Wearing Sunglasses Before Bed Might Help You Sleep Better, Because Light Has A Surprising Effect On Your Body
The side effects that result from a lack of sleep are numerous and worrying: Mood swings, cognitive impairment, irregular heartbeat, increased stress... I could go on. But one strange trick to help you sleep easier that may have escaped mainstream research is wearing sunglasses before bed. I know, I know — it sounds really weird. But bear with me; I promise it'll be useful. Some scientists postulate that slipping on a pair of sunnies when it gets close to bedtime is the key to better shut-eye, largely because it might help our brains relax after too much exposure to bright light.
Sleep researcher Glenn Landry recently explained to CBC that too much light exposure at night can interfere with the body's circadian clock, which is our natural sleep rhythm. "We have artificial sources of light available to us 24 hours a day," said Landry, who is a postdoctoral research fellow at the Aging, Mobility, and Cognitive Neuroscience Lab at the University of British Columbia. "We've got our laptops with us, and we're doing email and we're watching TV late at night. And so we're getting light at night, [which] impacts our circadian rhythms, our daily biological rhythms."
Landry actually wears sunglasses himself at night to ease his body into a sleep-ready state before he actually closes his eyes. He explained, "Beginning at eight at night, two hours before [the] time I want to go to bed, I wear sunglasses. Not because my future's so bright, but because I'm trying to avoid light. I'm trying to tell my clock that this is the end of the day,"
And apparently monitoring our internal clock is more important as we head out of our 20s. Teresa Liu-Ambrose, a research chair in physical activity, mobility, and cognitive neuroscience at UBC who oversees Landry's research explained to CBC that sleep is increasingly important for our health when we get older.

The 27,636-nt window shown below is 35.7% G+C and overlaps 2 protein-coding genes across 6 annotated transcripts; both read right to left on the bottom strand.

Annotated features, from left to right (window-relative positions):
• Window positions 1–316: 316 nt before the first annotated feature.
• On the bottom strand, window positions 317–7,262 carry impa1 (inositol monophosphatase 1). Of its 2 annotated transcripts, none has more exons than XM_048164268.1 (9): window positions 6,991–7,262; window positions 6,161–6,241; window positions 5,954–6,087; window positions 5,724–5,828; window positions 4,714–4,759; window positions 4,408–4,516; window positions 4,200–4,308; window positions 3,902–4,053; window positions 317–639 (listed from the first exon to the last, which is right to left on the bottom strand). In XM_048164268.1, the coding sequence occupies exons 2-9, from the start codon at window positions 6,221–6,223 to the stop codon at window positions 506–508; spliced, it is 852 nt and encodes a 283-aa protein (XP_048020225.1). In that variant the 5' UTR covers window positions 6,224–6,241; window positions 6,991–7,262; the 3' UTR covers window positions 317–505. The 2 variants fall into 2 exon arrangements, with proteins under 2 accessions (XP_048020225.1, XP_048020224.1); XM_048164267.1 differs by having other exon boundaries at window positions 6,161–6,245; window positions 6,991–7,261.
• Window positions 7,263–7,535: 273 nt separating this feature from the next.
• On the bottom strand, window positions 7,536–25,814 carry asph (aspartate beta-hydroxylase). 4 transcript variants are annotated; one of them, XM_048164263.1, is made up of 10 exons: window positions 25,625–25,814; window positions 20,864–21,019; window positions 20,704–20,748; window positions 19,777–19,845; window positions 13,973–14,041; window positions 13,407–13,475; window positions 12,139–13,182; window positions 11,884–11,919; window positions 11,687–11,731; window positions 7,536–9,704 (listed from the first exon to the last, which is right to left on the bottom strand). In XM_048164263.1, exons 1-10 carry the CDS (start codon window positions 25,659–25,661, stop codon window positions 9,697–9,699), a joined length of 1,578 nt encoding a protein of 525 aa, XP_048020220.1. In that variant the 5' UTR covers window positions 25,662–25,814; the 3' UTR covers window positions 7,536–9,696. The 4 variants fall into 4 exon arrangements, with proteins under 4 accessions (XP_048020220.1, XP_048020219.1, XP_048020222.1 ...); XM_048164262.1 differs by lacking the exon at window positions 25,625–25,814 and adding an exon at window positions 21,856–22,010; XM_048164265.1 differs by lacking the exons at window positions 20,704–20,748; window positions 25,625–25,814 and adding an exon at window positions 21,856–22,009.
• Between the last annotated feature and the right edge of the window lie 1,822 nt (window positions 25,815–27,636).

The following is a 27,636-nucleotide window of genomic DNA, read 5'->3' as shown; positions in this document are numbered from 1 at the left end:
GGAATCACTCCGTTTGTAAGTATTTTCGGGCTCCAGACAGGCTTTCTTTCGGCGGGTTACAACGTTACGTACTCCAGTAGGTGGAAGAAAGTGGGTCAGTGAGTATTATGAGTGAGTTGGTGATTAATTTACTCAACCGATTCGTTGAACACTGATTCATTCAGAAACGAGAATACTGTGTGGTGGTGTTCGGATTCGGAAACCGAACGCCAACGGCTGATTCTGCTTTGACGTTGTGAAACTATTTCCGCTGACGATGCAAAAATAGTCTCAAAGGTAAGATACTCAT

"In your 20s you might have gotten away with it. When you're older ... you have to be a little more diligent about providing that stimuli at the most appropriate time," she said. Liu-Ambrose also explained that she's working on research that links sleep and dementia as so she can help prevent cognitive decline in seniors. She added: "Sleep has a lot of potential for preserving brain health across the lifespan. ... Slowly, but surely, we're all recognizing it."
Of course extensive research into these claims about sunglasses is definitely needed before we can say definitively that putting on a pair of shades will help you sleep better at night. But there has been a lot of research conducted about the way in which light and timed exposure to it regulates our circadian rhythm. It's why we're often encouraged to put away our laptops, tablets, and phones after the sun goes down — research has shown that the blue light emitted by most electronic devices disrupts how our bodies produce melatonin, which in turn can make it harder for us to get to sleep. The light put out by the lightbulbs in your home might not be blue light, but we do know that the invention of the electric light has contributed to humans staying up later and later over time. So, using sunglasses to ease our brains into a sleep-ready state by providing darkness cues makes perfect sense to me.
Whether or not the sunglasses trick holds up under scrutiny, though, one thing's for certain though: Sleep is absolutely necessary to a healthy existence — and it has to be good quality sleep, too. Research from the University of Rochester published in 2013 found that sleep helps your brain to remove toxic proteins from its neurons that build up when you’re awake; furthermore, other studies have shown that shut-eye can help us get more creative and better in bed. So with all these proven benefits, there's no reason not to get your glasses on before bedtime (besides possibly looking a little silly, I mean).